Had Esposito played with Gretzky and notched his two PPG every season, he still would have finished second in scoring to Gretzky for seven straight years (1980-81 to 1986-87) as Gretzky had over 160 points for those seven seasons.

 

After Espo, no one notched about 150 points until Gretzky came into the league. Then the hockey world was treated to Gretzky vs Lemieux. Mario played 17 seasons in the NHL, but never once played a full 80 games. It is well documented the struggles and tribulations he went through, with injuries and eventually a battle with cancer.

 

Over his career Lemieux took home six scoring titles. His highest output was when he managed to put up 160 points in 1992-93 playing only 60 games. So if he were to have played the other 20 games at his 2.67 PPG, he would have ended up with 214 points, just one point behind “Wayne the Stain”—that is, if he could have kept that pace up.

 

Joe Thornton had the highest point output since the turn of the century. with 125 points in 2005-06. This turns out to be 1.52 PPG—still middle of the pack compared to the rest of the field.

 

So, for a brief recap:

Name

Year

PPG

Points over 80 Games

Joe Malone

1917-18

2.18

174

Cooney Weiland

1929-30

1.66

133

Herb Cain

1943-44

1.64

131

Gordie Howe

1952-53

1.36

109

Bobby Hull

1965-66

1.39

111

Stan Mikita

1966-67

1.39

111

Phil Esposito

1970-71

2.00

160

Mario Lemieux

1992-93

2.67

214

Joe Thornton

2005-06

1.52

122

Alexander Ovechkin

2007-08

1.36

108

 

Now, let us turn to Gretzky. Wayne played 20 seasons in the NHL, and scored more then 120 points in his first 14 out of 15 seasons. In Gretzky’s 215-point output, he earned an astounding 2.69 PPG. What about his other seasons in the league? Well...not that far off.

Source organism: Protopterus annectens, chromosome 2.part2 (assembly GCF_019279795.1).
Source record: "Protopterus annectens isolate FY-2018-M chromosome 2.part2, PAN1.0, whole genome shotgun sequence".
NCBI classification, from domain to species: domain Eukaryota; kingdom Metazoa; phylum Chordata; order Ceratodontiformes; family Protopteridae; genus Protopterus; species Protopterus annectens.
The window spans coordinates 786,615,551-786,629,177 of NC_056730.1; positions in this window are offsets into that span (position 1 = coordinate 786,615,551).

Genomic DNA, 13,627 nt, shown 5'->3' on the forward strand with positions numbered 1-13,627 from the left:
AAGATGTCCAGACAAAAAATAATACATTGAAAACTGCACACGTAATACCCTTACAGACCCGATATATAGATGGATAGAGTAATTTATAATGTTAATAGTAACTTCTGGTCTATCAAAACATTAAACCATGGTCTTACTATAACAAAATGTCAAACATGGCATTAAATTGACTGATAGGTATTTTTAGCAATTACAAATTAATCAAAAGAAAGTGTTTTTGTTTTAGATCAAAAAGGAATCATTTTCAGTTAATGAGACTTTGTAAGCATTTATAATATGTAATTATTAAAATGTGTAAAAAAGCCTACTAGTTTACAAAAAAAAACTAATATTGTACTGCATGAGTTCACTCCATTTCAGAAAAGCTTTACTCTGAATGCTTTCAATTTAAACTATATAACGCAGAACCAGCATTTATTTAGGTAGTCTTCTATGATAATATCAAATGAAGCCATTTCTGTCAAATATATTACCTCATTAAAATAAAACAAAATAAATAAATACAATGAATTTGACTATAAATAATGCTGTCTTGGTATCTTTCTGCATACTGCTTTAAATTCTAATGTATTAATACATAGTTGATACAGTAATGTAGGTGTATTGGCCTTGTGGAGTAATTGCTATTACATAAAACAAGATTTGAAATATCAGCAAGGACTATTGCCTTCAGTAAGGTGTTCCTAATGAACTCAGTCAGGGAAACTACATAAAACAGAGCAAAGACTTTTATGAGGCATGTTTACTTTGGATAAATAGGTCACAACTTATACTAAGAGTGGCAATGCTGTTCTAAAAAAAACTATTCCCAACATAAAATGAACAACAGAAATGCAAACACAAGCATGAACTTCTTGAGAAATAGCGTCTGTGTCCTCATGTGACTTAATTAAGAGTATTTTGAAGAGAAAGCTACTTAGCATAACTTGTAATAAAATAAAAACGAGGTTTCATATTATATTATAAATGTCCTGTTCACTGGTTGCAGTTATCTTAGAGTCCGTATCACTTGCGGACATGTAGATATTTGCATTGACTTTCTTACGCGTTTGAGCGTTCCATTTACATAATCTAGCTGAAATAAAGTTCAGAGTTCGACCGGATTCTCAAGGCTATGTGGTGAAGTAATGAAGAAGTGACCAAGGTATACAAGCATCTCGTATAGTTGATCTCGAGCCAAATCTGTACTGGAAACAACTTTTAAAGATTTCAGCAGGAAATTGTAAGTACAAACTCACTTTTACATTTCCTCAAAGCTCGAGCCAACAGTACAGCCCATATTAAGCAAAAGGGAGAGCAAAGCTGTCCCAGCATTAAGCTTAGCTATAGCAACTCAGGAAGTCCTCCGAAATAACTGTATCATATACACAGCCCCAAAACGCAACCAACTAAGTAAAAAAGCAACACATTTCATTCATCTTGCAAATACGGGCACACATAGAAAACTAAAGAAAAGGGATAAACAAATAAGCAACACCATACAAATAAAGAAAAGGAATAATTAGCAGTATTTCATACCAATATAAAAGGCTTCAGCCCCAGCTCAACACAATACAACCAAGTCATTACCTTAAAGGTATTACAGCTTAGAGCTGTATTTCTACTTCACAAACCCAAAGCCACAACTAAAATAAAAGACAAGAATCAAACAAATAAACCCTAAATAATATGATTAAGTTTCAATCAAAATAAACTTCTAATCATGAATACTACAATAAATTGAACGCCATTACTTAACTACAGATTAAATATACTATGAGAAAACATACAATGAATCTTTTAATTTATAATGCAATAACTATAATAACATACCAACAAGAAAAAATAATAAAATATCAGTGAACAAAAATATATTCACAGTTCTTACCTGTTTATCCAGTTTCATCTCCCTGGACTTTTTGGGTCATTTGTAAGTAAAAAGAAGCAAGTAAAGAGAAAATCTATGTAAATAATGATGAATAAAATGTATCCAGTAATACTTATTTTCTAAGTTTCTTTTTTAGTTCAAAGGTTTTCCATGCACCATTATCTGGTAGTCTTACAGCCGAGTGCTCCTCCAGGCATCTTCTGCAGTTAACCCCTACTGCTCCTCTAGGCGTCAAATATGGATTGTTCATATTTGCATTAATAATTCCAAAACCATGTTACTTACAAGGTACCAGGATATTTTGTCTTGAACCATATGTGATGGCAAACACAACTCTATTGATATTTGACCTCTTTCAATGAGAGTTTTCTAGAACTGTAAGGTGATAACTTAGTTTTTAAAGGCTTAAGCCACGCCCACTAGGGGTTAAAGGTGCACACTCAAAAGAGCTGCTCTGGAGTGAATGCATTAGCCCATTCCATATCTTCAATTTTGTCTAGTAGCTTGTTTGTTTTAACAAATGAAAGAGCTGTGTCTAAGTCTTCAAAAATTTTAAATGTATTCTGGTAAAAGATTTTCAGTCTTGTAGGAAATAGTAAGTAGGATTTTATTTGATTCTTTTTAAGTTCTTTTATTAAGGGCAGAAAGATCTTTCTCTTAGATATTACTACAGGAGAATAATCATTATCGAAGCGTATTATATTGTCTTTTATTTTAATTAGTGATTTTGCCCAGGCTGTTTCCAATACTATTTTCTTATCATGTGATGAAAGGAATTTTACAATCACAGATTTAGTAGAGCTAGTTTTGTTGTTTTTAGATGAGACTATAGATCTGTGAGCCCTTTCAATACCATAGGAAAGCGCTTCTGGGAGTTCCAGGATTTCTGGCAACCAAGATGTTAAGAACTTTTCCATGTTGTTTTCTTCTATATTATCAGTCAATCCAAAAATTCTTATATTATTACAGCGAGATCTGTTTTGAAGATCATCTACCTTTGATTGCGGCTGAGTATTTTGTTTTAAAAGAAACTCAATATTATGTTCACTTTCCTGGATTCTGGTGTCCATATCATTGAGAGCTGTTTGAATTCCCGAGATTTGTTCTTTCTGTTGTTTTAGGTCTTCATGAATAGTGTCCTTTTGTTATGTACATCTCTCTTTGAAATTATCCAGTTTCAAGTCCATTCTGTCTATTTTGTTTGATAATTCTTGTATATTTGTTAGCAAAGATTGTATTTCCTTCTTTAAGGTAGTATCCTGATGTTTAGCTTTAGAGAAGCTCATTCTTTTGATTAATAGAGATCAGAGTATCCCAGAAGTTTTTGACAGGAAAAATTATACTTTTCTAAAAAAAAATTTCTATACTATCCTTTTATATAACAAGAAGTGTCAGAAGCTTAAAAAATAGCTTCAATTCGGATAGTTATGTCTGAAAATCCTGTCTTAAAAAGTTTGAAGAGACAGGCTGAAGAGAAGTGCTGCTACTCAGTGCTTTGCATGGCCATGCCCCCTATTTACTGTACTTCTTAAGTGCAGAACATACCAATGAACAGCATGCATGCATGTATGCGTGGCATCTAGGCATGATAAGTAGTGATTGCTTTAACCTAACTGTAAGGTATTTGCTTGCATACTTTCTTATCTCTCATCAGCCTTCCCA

Name

Year

PPG

Points over 80 Games

Wayne Gretzky

1979-80

1.73

138

Wayne Gretzky

80-81

2.05

164

Wayne Gretzky

81-82

2.65

212

Wayne Gretzky

82-83

2.45

196

Wayne Gretzky

83-84

2.77

222

Wayne Gretzky

84-85

2.60

208

Wayne Gretzky

85-86

2.68

215

Wayne Gretzky

86-87

2.31

185

Wayne Gretzky

87-88

2.32

186

Wayne Gretzky

88-89

2.15

172

Wayne Gretzky

89-90

1.94

155

Wayne Gretzky

90-91

2.08

166

Wayne Gretzky

91-92

1.64

131

Wayne Gretzky

92-93

1.44

115

Wayne Gretzky

93-94

1.60

128

Wayne Gretzky

94-95

1.00

80

Wayne Gretzky

95-96

1.275

102

Wayne Gretzky

96-97

1.18

 

He won the NHL scoring title 10 times, and came in second an additional three times. Gretzky scored over 100 points 15 times in his 20 year career. In the past four years, the NHL has only seen 11 different people break the 100-point plateau.

Of course, we have to take into consideration the amount of equipment goaltenders wore, the new style of goaltenders, the new style of play, the trap, teammates—and all the rest of the facts that go along with the game of hockey.

But that would take even more effort than this. And quite frankly, this is enough for me to call Wayne Gretzky not just “The Great One”—but truly, “The Greatest One.”